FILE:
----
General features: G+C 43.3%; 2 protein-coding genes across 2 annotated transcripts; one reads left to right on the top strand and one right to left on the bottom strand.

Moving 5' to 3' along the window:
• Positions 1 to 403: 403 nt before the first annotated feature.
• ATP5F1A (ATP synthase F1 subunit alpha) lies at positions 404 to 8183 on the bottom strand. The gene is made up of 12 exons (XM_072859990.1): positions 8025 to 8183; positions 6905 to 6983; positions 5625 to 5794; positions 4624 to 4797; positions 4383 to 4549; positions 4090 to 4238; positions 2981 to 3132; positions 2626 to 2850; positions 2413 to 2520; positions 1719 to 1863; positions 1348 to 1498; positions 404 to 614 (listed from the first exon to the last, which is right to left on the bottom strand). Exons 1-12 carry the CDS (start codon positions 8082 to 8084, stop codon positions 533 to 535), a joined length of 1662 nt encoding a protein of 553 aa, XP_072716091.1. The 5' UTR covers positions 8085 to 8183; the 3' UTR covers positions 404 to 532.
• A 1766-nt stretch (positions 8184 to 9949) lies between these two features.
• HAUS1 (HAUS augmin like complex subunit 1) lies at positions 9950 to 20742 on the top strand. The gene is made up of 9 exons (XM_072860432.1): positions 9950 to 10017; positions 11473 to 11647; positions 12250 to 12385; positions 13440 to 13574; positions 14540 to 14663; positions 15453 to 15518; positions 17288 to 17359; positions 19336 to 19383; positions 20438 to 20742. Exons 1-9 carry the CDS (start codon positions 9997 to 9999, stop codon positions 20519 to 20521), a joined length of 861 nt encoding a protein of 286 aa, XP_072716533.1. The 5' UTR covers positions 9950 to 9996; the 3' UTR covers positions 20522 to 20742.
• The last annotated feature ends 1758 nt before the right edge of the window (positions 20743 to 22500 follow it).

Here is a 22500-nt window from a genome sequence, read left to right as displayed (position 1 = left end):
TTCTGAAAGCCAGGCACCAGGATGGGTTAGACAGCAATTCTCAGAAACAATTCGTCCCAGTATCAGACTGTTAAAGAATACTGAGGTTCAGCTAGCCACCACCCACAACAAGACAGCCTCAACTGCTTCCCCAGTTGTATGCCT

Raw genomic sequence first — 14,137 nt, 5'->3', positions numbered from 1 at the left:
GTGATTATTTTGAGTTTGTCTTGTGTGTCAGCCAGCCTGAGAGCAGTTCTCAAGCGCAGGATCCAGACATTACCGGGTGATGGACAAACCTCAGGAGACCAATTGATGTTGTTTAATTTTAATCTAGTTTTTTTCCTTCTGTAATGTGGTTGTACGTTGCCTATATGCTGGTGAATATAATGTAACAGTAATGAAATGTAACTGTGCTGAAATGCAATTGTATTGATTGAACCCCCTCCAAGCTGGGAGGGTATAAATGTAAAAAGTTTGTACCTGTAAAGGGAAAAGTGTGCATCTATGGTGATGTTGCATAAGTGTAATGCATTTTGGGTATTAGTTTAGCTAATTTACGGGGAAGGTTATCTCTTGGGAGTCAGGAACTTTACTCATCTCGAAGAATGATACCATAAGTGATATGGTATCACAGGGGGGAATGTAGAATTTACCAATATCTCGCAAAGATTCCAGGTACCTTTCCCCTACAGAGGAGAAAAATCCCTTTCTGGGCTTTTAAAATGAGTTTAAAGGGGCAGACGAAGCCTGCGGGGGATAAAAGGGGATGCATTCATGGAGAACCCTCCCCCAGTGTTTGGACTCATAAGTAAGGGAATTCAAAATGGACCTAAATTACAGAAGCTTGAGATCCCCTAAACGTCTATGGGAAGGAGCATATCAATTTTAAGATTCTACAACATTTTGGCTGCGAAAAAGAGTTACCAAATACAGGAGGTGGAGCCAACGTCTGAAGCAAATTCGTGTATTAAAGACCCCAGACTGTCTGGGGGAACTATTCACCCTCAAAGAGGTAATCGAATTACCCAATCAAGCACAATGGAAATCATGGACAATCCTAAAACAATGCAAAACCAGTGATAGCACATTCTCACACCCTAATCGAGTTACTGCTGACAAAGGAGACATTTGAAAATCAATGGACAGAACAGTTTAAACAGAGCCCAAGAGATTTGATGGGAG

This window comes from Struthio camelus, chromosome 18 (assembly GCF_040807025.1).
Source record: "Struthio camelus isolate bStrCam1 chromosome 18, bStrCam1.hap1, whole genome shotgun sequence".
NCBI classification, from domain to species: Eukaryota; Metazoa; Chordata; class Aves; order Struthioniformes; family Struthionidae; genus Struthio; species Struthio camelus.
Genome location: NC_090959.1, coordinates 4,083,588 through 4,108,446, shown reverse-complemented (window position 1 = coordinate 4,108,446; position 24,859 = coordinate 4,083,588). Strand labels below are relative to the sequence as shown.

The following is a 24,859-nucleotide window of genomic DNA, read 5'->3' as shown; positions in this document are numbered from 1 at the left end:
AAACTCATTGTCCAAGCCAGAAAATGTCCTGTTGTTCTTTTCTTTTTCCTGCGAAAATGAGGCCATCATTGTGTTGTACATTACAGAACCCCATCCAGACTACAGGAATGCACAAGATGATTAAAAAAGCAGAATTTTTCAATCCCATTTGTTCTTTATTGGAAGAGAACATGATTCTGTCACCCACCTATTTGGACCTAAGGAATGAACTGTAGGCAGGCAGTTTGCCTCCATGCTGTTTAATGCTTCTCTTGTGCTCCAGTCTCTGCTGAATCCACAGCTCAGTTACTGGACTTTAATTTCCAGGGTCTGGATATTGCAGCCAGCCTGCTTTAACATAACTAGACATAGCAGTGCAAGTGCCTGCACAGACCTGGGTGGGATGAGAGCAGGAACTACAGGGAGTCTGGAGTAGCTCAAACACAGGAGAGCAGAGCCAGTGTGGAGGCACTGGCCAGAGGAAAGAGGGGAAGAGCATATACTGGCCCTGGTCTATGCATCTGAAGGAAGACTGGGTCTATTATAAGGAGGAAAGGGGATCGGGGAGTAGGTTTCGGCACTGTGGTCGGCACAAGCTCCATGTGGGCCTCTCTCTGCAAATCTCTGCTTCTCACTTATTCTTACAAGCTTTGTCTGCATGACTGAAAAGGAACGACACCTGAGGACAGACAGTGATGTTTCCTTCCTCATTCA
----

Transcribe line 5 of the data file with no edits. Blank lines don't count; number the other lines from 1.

• A 1766-nt stretch (positions 8184 to 9949) lies between these two features.